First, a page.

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Which "Sound of Music" DVD to get?

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16 replies to this topic

#1 of 17 OFFLINE   Trevor Harrison

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Posted December 27 2003 - 04:52 PM

When I did a search on Futureshop's site for The Sound of Music, I see multiple versions.

I know there was a 35th anaversery edition done a couple years back. I heard about it on the "DVD Discoveries" DVD.

They have a 2 disc version which was just released in October. Is that the right version just repackaged? It has a 86 minute documentary and a couple 36 minute segments.

So which version to I tell my mom to get?
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#2 of 17 OFFLINE   BrianP


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Posted December 27 2003 - 05:46 PM

Get the newer 2 disc version over the single disc. It's the same release as the older but now discontinued 5 star collection released several years ago. Unfortunately the movie could use a new transfer but that's a different topic.

#3 of 17 OFFLINE   Donnie Eldridge

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Posted December 27 2003 - 06:23 PM

There is no question it requires a new transfer. It should have been done with the 5 star edition. What a ashame.Posted Image
Master Poe: Close your eyes. What do you hear?
Caine: I hear the water. I hear the birds.
Master Poe: Do you hear your own heart beat.
Caine: No.
Master Poe: Do you hear the grasshopper, which is at your feet.Caine: Old man, how is it that you hear these things?Master Poe: Young man, how is it...

#4 of 17 ONLINE   Nelson Au

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Posted December 28 2003 - 05:47 AM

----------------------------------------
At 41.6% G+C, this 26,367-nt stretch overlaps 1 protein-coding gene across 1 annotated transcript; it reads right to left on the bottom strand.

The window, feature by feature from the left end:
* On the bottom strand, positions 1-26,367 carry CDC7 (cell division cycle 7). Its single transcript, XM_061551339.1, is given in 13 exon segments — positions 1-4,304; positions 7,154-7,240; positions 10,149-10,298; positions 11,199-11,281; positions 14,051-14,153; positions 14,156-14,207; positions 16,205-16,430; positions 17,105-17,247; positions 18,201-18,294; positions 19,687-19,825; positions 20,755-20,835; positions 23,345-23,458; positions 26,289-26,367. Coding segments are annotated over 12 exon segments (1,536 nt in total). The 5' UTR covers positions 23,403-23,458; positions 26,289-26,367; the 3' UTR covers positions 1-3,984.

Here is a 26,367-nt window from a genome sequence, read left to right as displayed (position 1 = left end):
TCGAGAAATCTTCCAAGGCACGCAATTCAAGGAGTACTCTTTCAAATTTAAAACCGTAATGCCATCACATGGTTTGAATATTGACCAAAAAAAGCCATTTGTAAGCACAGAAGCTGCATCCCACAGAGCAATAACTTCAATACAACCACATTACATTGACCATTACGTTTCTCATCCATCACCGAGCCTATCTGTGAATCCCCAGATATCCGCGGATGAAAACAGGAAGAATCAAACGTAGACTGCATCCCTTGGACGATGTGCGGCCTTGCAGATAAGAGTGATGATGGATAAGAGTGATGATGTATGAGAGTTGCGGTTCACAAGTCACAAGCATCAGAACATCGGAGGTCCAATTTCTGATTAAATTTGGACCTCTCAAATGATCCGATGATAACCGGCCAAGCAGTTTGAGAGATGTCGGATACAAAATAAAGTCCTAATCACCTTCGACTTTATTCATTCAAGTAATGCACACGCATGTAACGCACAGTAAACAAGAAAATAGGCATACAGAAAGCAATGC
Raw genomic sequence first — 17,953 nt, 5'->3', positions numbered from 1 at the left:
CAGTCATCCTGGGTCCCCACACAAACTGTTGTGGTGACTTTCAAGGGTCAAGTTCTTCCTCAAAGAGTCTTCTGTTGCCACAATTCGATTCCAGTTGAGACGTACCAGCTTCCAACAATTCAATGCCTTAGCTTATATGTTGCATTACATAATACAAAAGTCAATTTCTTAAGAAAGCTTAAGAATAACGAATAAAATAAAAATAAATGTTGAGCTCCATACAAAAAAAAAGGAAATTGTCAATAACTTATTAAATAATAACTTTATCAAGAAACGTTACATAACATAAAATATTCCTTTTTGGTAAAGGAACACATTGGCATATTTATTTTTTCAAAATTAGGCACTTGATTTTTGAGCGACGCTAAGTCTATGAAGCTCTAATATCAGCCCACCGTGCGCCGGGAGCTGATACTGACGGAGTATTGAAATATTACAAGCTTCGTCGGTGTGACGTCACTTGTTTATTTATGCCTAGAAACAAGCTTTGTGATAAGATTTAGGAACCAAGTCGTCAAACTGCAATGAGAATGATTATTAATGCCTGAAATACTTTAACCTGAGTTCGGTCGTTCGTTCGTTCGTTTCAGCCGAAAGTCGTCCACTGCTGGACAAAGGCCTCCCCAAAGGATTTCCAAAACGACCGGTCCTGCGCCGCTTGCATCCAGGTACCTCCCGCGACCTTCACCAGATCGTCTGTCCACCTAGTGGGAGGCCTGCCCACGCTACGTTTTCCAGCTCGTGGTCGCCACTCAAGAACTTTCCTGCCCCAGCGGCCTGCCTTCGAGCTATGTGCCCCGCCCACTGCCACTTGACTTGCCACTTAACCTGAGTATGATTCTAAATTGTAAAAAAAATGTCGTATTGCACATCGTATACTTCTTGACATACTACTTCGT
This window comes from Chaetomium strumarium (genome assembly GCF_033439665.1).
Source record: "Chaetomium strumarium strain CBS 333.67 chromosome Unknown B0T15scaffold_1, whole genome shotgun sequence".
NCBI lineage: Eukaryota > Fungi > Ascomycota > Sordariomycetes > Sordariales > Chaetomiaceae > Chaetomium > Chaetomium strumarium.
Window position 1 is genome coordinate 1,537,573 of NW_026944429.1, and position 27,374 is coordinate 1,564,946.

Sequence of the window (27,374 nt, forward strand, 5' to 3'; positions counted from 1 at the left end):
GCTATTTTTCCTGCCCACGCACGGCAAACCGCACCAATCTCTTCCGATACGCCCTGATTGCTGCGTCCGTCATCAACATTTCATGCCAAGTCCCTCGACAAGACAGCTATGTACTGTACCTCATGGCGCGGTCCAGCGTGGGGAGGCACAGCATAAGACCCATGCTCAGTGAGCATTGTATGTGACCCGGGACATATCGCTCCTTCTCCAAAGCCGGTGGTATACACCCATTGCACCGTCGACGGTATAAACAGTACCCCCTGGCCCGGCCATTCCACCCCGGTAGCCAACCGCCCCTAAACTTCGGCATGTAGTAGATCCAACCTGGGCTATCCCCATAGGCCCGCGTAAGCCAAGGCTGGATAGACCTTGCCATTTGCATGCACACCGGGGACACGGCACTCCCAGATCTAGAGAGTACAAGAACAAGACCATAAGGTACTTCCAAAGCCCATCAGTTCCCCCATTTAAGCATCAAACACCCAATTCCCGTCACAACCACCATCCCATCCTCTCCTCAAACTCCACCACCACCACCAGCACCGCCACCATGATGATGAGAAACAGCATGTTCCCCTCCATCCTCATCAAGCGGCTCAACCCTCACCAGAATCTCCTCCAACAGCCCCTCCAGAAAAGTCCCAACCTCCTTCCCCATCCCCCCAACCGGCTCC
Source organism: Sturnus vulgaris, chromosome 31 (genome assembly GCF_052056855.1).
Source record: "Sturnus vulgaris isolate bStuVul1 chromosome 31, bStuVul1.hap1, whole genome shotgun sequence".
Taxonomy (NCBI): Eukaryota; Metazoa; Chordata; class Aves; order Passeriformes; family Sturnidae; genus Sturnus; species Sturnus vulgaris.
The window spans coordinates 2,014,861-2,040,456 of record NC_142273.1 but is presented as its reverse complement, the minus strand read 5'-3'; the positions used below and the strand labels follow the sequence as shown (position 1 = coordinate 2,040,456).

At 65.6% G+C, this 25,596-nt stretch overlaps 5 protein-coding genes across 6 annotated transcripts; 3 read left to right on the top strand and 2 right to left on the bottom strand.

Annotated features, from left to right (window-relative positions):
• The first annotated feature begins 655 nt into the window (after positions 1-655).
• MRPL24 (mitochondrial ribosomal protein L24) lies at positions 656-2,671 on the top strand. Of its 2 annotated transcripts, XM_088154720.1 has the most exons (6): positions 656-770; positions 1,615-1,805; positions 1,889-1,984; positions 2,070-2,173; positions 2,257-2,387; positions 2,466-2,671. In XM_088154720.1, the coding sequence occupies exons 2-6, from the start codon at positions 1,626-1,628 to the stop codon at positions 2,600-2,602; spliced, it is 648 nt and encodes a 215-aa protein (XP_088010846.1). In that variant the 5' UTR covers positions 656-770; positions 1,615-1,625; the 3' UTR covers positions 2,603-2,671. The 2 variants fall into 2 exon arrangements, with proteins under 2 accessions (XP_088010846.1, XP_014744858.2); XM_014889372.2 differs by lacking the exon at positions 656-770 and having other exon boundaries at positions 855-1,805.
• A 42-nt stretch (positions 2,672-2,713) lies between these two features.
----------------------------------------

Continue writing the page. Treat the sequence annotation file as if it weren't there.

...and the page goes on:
Slightly off topic, I was inspired last night to pull out my 5 Star SOM 2 disc DVD. What I had never done before, as I only watch this on special occasions, was listen to the audio commentary. (And I always listen to them!) But firstly, what I never noticed before was how great this sounds. I knew it sounded great, but there was stuff I forgot about. Mainly the two big parts I think make it a demo or test disc for audio systems is the opening sequence when Julie Andrews is singing the title track. As she’s walking back to the convent, you see her coming up to the trees and her voice is panning from left to center and then back and forth all over the front. I have a very good system and recently added new speakers, so it was a great test of the speaker matching up in front. I can hear her voice pan and pause in between the speakers, or more precisely, the audio imaging worked for me. The second sequence was the wedding portion. When I finally build my new subwoofer, I will use this sequence to check it out. How many here actually use their sub for organ music? It’s not just for explosions! My old store bought sub did okay on it, but I am now excited to try this scene on a capable sub. The Dolby Digital track is very strong on the LFE channel during this scene. I’m actually appreciating the musical qualities of my system more and more these days and this disc is a good one. I‘m sure there are those that feel that not only the video needs improvement, but audio too. Perhaps, but as it is, it sounds great. Anyone else? As for the audio commentaries, which I listened to 90% to last night, what was cool was that Robert Wise had not only insightful comments but he also would stop talking to allow the isolated music only track to come in. So the score was there in 2-channel stereo. Kind of odd to see mouths moving, but no singing, fortunately you can turn on the subtitles on the fly via remote. The extra documentary on the real Von Trapp family was great as it tells you what really happened to them. Also on the commentary, Wise clearly tells the difference between Lehman’s screenplay and the stage play and how the changes for the film made the film version flow better and used the songs to better tell the story. But liberties were taken on the facts and compressed other facts to make the story more dramatic and build conflict and tension, as all adaptations do. My off the cuff thoughts.